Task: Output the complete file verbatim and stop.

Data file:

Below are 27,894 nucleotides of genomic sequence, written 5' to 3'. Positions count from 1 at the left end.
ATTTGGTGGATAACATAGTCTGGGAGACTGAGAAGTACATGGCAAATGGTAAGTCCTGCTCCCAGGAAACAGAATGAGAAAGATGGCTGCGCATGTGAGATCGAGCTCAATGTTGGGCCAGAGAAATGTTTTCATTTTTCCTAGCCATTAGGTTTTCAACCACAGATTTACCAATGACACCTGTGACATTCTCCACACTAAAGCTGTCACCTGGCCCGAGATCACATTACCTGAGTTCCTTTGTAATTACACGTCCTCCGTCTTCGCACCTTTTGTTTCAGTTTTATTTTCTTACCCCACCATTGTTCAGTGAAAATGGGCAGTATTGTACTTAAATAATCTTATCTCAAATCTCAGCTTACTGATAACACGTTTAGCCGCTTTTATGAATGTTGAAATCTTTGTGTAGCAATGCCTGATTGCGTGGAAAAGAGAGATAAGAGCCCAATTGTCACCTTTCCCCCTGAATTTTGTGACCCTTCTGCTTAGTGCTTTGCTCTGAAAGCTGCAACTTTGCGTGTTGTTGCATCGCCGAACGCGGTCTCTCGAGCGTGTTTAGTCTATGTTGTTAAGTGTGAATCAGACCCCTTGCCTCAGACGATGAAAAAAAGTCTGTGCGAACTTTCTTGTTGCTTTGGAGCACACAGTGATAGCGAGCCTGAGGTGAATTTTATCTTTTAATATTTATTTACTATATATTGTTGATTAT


Below are 27,894 nucleotides of genomic sequence, written 5' to 3'. Positions count from 1 at the left end.
ATTTGGTGGATAACATAGTCTGGGAGACTGAGAAGTACATGGCAAATGGTAAGTCCTGCTCCCAGGAAACAGAATGAGAAAGATGGCTGCGCATGTGAGATCGAGCTCAATGTTGGGCCAGAGAAATGTTTTCATTTTTCCTAGCCATTAGGTTTTCAACCACAGATTTACCAATGACACCTGTGACATTCTCCACACTAAAGCTGTCACCTGGCCCGAGATCACATTACCTGAGTTCCTTTGTAATTACACGTCCTCCGTCTTCGCACCTTTTGTTTCAGTTTTATTTTCTTACCCCACCATTGTTCAGTGAAAATGGGCAGTATTGTACTTAAATAATCTTATCTCAAATCTCAGCTTACTGATAACACGTTTAGCCGCTTTTATGAATGTTGAAATCTTTGTGTAGCAATGCCTGATTGCGTGGAAAAGAGAGATAAGAGCCCAATTGTCACCTTTCCCCCTGAATTTTGTGACCCTTCTGCTTAGTGCTTTGCTCTGAAAGCTGCAACTTTGCGTGTTGTTGCATCGCCGAACGCGGTCTCTCGAGCGTGTTTAGTCTATGTTGTTAAGTGTGAATCAGACCCCTTGCCTCAGACGATGAAAAAAAGTCTGTGCGAACTTTCTTGTTGCTTTGGAGCACACAGTGATAGCGAGCCTGAGGTGAATTTTATCTTTTAATATTTATTTACTATATATTGTTGATTAT